For maximum profitability no part of an animal should be wasted, so butchers could upcycle low-value meat and bone parts and turn them into healthy and tasty protein dog treats. Lee said animal hides that were previously wasted are now ingredients for high-protein supplements for older dogs with arthritis.
“Finding and capitalizing on opportunities such as this is a step toward bringing increased market share to Australian red meat producers,” said Lee. “It is also a step towards new value chains to grow red meat demand.”
It is worth noting, though, that in Australia pet food is essentially self-regulated with voluntary standards developed by the Australian Veterinary Association, the Royal Society for the Prevention of Cruelty to Animals (RSPCA), the Pet Food Industry Association of Australia and the Standards Australia.
Meanwhile, the MLA also has its sights on the international pet food market which they said is projected to be worth US$128.4 billion by 2024. The organization hopes the premium Australian red meat brand could also be leveraged for export markets and help them bring home the bacon.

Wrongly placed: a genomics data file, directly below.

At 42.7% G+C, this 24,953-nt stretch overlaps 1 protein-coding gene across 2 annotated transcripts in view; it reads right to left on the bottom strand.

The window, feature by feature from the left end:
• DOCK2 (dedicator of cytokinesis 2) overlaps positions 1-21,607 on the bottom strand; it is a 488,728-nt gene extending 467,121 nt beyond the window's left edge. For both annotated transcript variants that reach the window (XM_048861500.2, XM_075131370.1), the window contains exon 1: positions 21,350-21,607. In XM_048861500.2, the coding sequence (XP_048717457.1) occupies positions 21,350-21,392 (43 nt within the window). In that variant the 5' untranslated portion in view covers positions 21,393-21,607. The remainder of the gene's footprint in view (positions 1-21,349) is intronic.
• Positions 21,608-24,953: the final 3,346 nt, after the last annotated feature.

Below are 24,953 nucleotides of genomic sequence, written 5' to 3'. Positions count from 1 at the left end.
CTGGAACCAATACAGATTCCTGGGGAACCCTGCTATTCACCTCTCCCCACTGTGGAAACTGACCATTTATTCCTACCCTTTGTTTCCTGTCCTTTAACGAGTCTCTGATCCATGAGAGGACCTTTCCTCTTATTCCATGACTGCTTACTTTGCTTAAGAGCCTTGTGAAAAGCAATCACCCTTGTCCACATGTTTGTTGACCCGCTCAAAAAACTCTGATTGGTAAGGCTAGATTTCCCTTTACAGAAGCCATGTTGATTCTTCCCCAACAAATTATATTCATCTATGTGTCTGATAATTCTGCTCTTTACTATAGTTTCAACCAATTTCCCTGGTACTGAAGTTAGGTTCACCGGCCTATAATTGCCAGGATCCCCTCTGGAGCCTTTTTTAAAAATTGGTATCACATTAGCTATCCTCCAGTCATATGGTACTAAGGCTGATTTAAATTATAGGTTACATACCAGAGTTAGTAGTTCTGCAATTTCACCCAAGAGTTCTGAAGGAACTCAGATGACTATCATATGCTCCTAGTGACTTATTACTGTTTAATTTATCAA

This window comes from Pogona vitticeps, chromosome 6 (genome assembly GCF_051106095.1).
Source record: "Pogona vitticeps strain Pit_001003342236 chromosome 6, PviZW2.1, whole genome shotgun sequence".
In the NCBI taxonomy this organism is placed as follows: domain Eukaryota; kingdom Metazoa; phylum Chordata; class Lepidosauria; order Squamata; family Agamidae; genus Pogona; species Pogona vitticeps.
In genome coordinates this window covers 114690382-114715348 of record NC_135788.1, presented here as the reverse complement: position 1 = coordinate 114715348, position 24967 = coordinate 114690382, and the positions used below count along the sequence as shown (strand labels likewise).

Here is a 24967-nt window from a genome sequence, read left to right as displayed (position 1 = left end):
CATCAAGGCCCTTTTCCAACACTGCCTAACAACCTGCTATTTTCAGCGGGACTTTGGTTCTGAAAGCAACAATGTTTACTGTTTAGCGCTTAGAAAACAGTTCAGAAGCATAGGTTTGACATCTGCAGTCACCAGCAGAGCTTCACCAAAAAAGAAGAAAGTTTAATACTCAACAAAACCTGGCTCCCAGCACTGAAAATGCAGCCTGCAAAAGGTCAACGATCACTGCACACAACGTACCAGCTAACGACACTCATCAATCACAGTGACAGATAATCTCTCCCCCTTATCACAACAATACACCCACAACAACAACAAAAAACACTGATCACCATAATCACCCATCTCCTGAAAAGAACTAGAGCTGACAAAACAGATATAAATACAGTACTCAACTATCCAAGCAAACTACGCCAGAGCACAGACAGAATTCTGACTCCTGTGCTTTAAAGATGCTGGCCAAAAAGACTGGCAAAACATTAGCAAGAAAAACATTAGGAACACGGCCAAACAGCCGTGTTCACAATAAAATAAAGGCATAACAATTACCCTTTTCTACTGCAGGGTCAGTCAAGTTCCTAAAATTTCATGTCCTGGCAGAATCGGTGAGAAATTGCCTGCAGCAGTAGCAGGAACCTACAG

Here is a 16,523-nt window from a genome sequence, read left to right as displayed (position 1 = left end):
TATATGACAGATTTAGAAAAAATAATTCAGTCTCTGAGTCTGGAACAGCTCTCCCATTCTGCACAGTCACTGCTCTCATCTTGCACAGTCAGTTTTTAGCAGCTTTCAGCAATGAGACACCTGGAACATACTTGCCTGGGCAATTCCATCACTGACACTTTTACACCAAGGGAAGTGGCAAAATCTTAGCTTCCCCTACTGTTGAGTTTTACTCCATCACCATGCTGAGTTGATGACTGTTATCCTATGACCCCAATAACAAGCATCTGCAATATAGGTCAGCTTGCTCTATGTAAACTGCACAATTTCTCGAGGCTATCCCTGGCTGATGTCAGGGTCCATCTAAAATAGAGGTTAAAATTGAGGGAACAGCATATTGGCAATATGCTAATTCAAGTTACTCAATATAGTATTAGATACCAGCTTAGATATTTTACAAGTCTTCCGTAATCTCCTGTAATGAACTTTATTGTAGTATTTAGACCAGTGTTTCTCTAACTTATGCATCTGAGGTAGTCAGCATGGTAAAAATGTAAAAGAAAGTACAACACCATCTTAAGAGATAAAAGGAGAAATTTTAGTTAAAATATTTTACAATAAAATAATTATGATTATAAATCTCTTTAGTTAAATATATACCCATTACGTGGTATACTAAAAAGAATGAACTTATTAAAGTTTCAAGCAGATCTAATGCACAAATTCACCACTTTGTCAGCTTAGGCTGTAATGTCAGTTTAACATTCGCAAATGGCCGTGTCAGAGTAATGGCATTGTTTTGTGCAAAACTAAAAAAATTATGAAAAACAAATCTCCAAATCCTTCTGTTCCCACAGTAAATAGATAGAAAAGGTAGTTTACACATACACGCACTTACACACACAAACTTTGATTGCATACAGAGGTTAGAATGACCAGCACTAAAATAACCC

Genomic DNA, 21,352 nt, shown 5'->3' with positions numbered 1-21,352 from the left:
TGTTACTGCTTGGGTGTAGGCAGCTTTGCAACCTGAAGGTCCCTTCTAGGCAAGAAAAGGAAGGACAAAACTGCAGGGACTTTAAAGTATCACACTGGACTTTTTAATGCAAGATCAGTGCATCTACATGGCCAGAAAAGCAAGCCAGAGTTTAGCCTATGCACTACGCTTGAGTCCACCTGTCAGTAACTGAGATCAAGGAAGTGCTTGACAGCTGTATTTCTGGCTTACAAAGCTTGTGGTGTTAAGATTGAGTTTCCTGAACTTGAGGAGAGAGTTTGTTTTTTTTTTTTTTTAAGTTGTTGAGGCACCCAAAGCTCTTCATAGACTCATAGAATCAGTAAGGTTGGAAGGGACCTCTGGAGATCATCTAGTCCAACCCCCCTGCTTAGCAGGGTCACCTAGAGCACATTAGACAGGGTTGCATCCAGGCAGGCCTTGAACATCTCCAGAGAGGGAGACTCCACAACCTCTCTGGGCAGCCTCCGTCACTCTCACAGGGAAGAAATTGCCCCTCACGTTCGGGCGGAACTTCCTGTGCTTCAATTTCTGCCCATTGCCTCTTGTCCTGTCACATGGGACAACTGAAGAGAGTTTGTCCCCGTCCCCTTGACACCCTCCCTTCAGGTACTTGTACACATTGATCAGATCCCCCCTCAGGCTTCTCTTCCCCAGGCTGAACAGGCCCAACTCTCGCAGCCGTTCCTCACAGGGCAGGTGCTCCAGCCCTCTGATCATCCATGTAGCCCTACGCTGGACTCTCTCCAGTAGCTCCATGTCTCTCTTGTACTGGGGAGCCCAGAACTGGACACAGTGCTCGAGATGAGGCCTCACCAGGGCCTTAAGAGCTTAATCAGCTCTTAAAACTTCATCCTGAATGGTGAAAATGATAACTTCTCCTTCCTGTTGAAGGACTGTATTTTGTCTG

Pet market trends
Australia's pet population may explode even further in the next year as nearly 3 million households (31% of all households in the country) are considering getting a new or additional pets.
Sixty one percent of Australian households currently have a pet and 686,000 of them are thinking of acquiring another one or more within the year, the AMA survey showed. Meanwhile, if housing or other lifestyle factors were not an issue, an estimated 2.3 million pet-free households would also get a pet.
Despite the abundance of pet food choices already available, the AMA survey said that a quarter of dog owners and one in 10 cat owners feed their pets leftover table food. Also, a small group of dog owners (16%) and cat owners (4%) in the survey, usually women from lower-income households, said they make food for their pets at home. Only one in five dog owners surveyed visit the butcher shop for pet food.